When can my baby sleep through night without feeding

How long should a baby sleep at night without eating?

Photo credit: iStock.com / AleksandarNakic

Most babies are able to sleep through the night – or sleep for at least six hours without waking up to eat – sometime between 3 to 6 months of age. Healthy babies who are born full-term are generally able to sleep through the night without a feeding starting at 3 months of age or when they weigh 12 to 13 pounds. However, babies' sleep cycles only become consistent and predictable around the time they're 6 months old.

Just because babies are technically able to go through the night without a feeding, however, doesn't mean they will. Night wakings can happen for many other reasons, including separation anxiety, an inability to self-soothe back to sleep, sleep regressions, teething, and bed-sharing.

If your baby doesn't start sleeping through the night without a feeding between 4 to 6 months of age, you can try night weaning. There are lots of different sleep training methods, from the cry-it-out method to the fading method. Learn about your options (BabyCenter's virtual course, Baby Sleep 101, can help) and choose one that feels right for you and your baby.

How long should a newborn sleep at night without eating?

Newborns generally sleep for two to three hours before waking to eat, day and night. As they get older, babies are usually able to sleep for increasingly longer stretches of time at night without waking to eat.

Between the age of 2 to 3 months old, healthy babies are often able to sleep for six hours without feeding. Research suggests that about half of babies are able to sleep at least six hours without a nighttime feed by 3 months of age. That rate rises to 62 percent by 6 months of age and 72 percent by 12 months of age, according to the National Sleep Foundation.

So how can you prepare your baby to sleep longer periods at night without eating? Start healthy sleep habits early. Help your newborn learn to fall asleep on their own by following a bedtime routine, putting them to bed when they're sleepy but still awake, and waiting for a few minutes to respond to their fussing when they do wake at night. Although your baby may still need to be fed during the night for some time, these tactics help them learn to nod back off without the help of your breast, arms, or a bottle.

If your baby was premature or has other health considerations such as digestive problems or failure to gain weight, be sure to discuss their feeding schedule with their doctor before making changes.

Should you wake a sleeping baby to feed?

For the first one to two weeks of life – or until your newborn regains the weight they lost after birth – it's important that they wake up to eat about every two to three hours. Newborns usually do this on their own, but occasionally will sleep for longer. If your baby does sleep for a stretch of more than four hours during this period, wake them to eat.

After the first couple of weeks, when babies surpass their birth weight, most healthy babies don't need to be woken to eat as long as they're growing and feeding well. That means they're gaining weight as expected and producing at least four wet diapers and three poopy diapers per day. Talk to your doctor if you're concerned about your baby's growth or feeding habits.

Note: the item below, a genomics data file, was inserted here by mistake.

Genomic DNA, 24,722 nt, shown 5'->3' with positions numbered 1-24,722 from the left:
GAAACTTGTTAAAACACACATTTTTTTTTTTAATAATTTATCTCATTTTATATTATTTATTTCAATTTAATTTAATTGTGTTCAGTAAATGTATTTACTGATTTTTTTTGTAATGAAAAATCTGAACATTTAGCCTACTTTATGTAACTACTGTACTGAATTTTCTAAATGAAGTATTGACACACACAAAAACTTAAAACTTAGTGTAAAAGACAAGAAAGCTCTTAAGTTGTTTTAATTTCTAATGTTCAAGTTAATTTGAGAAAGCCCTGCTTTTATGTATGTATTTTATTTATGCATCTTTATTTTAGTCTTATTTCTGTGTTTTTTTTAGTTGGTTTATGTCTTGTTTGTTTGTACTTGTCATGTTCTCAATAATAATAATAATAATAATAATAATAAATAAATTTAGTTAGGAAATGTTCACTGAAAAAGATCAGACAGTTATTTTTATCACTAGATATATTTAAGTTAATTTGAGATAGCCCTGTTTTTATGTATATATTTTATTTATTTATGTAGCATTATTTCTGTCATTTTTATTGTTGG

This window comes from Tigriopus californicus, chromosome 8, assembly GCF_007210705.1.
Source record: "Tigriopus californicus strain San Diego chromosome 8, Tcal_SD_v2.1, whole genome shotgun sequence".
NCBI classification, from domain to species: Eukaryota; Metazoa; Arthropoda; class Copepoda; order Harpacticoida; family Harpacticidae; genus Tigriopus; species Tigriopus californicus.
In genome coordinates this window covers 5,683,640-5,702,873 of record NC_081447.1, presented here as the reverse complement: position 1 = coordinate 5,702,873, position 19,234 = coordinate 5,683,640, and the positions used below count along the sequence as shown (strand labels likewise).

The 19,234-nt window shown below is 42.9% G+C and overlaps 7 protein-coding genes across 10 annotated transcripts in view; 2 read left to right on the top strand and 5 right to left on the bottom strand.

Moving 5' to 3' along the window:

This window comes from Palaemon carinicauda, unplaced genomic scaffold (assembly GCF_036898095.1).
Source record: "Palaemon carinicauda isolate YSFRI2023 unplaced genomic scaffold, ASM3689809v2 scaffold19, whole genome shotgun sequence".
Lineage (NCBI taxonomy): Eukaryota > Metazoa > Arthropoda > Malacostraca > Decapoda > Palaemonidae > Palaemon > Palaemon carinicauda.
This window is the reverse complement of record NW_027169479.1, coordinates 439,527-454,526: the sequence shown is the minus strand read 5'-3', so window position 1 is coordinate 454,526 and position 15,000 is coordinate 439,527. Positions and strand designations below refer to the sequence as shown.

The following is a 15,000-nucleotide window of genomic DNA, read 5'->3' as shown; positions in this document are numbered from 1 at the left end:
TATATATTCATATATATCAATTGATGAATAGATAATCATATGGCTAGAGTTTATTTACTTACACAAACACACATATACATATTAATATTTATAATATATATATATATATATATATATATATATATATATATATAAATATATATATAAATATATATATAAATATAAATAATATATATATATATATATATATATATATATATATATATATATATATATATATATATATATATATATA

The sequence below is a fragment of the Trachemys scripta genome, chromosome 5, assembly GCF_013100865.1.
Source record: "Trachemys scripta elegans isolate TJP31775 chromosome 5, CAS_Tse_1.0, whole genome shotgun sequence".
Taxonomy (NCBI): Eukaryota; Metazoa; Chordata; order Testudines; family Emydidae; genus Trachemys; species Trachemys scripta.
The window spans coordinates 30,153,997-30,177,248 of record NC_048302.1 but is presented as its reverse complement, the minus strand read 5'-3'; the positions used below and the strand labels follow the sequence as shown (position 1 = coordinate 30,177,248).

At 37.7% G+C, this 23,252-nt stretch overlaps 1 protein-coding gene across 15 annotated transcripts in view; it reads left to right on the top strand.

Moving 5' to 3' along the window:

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What if my baby won't wake up to eat?

If your baby is healthy, has passed their birth weight, and is feeding and growing steadily, you usually don't need to wake them to feed. Unless their doctor tells you otherwise, let your baby sleep – they'll let you know when they need to eat!

If, however, your baby hasn't yet surpassed their birth weight, or if they were premature or aren't growing as expected, you do need to rouse them to eat anytime they sleep for more than four hours straight.

Know that newborns sometimes have a hard time waking up to eat for the first few days, especially if:

  • they're small
  • they have jaundice
  • you had a difficult labor
  • you had an epidural or other pain reliever during birth

If your baby is lethargic and uninterested in eating, these tips can help a groggy baby wake to feed:

  • Look for signs that they're in a light sleep cycle, which include flutters under closed eyelids, arm and leg movements, and sucking movements.
  • Be sure the room is cool (around 18 C or 65 F) and your baby isn't overdressed, since being too warm makes babies sleepier.
  • Try skin-to-skin contact and/or a laid-back breastfeeding position, which can encourage feeding.

Premature babies have unique nutritional needs and may not show hunger signs like crying.

If your baby is premature, or if you're concerned about your baby's weight gain or feeding patterns, talk to their doctor about how to ensure your baby is getting enough to eat.

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Colleen de Bellefonds

Colleen de Bellefonds is a freelance health and lifestyle journalist. She's raising her toddler daughter and newborn son with her French husband in Paris.

When do babies sleep through the night?

Sleepless nights are common in new parenthood, but they do not last forever. Most babies will begin to sleep for longer periods at night from the age of 6 months old.

Newborn babies need to feed every few hours until the age of 3 months. After this, it is normal for infants to feed once or twice during the night.

Most infants can sleep for 6–8 hours without a feed by the age of 6 months. Once they are 9 months old, most infants can sleep for 11–12 hours without a feed.

It can be helpful to start to create a routine for bedtime and feeds early. Remember that every infant is different, so be as flexible as possible.